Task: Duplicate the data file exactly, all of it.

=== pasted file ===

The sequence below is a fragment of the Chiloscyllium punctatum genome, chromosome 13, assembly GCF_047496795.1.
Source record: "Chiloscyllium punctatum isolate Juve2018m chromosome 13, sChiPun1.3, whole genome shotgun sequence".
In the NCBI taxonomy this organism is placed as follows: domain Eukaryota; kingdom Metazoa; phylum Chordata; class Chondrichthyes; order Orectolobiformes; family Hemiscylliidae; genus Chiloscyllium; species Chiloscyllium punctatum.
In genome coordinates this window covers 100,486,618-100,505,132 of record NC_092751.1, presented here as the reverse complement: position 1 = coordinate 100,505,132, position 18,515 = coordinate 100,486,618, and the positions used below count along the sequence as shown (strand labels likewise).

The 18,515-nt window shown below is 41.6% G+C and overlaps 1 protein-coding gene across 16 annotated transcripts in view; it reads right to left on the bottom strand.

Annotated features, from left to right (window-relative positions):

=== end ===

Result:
The sequence below is a fragment of the Chiloscyllium punctatum genome, chromosome 13, assembly GCF_047496795.1.
Source record: "Chiloscyllium punctatum isolate Juve2018m chromosome 13, sChiPun1.3, whole genome shotgun sequence".
In the NCBI taxonomy this organism is placed as follows: domain Eukaryota; kingdom Metazoa; phylum Chordata; class Chondrichthyes; order Orectolobiformes; family Hemiscylliidae; genus Chiloscyllium; species Chiloscyllium punctatum.
In genome coordinates this window covers 100,486,618-100,505,132 of record NC_092751.1, presented here as the reverse complement: position 1 = coordinate 100,505,132, position 18,515 = coordinate 100,486,618, and the positions used below count along the sequence as shown (strand labels likewise).

The 18,515-nt window shown below is 41.6% G+C and overlaps 1 protein-coding gene across 16 annotated transcripts in view; it reads right to left on the bottom strand.

Annotated features, from left to right (window-relative positions):